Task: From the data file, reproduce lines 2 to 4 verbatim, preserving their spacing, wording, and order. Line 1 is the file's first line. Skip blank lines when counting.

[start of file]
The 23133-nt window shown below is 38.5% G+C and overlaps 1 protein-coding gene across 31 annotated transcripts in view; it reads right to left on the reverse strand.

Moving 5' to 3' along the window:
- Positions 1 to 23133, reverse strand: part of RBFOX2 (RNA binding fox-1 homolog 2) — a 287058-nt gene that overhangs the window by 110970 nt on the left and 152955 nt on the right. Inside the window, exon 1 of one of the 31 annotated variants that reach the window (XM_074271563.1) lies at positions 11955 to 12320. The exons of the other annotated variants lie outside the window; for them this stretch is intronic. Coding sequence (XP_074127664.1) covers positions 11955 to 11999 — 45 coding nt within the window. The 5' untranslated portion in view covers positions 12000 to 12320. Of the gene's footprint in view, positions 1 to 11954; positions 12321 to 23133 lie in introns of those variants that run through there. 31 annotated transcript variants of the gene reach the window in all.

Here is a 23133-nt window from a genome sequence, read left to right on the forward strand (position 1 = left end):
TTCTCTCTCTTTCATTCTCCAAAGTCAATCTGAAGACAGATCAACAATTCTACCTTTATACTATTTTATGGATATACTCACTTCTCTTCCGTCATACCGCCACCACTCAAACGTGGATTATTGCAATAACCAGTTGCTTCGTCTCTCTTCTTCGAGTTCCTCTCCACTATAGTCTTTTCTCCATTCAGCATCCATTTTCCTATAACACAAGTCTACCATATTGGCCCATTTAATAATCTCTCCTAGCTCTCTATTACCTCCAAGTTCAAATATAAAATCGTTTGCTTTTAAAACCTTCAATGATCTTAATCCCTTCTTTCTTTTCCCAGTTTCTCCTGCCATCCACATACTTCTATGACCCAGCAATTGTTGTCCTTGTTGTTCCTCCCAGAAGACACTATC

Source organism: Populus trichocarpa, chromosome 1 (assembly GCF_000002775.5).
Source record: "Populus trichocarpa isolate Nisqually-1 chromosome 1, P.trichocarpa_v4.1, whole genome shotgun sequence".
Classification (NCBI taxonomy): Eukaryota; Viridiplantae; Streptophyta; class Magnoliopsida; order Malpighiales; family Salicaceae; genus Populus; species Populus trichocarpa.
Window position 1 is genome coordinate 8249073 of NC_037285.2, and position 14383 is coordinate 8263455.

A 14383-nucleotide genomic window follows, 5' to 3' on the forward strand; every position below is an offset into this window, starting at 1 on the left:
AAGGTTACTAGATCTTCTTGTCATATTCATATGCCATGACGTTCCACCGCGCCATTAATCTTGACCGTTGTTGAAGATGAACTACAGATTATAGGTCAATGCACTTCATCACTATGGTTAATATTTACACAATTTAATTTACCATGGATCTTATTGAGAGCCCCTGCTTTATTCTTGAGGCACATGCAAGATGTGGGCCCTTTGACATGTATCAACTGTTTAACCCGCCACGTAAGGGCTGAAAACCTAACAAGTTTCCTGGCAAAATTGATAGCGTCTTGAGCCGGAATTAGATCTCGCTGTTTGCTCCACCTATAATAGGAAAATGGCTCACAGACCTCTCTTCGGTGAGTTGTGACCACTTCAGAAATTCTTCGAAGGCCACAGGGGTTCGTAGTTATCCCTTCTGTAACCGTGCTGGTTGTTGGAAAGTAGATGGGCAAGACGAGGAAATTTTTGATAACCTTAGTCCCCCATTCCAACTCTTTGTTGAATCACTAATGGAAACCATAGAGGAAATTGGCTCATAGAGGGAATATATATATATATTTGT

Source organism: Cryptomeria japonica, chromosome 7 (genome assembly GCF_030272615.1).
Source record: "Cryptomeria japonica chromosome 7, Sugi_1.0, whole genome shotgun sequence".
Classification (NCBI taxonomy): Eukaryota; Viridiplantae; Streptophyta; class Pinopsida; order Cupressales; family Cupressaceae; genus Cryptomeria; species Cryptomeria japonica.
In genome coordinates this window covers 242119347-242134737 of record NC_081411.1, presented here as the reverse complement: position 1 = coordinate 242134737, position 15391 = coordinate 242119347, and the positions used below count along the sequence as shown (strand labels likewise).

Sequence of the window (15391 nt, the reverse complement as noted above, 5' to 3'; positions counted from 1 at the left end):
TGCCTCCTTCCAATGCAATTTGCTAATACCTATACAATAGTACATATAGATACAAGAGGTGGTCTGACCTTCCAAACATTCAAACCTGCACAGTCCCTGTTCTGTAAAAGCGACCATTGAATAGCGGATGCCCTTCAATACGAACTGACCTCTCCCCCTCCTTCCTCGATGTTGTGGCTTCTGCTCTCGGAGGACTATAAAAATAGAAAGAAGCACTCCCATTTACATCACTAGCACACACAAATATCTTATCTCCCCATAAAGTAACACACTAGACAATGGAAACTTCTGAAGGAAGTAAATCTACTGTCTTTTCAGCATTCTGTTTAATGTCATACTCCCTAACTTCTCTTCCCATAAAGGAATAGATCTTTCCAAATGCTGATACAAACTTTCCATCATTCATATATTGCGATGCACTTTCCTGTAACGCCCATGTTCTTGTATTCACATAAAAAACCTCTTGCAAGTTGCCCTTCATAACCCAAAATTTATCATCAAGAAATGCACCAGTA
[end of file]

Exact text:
Moving 5' to 3' along the window:
- Positions 1 to 23133, reverse strand: part of RBFOX2 (RNA binding fox-1 homolog 2) — a 287058-nt gene that overhangs the window by 110970 nt on the left and 152955 nt on the right. Inside the window, exon 1 of one of the 31 annotated variants that reach the window (XM_074271563.1) lies at positions 11955 to 12320. The exons of the other annotated variants lie outside the window; for them this stretch is intronic. Coding sequence (XP_074127664.1) covers positions 11955 to 11999 — 45 coding nt within the window. The 5' untranslated portion in view covers positions 12000 to 12320. Of the gene's footprint in view, positions 1 to 11954; positions 12321 to 23133 lie in introns of those variants that run through there. 31 annotated transcript variants of the gene reach the window in all.

Here is a 23133-nt window from a genome sequence, read left to right on the forward strand (position 1 = left end):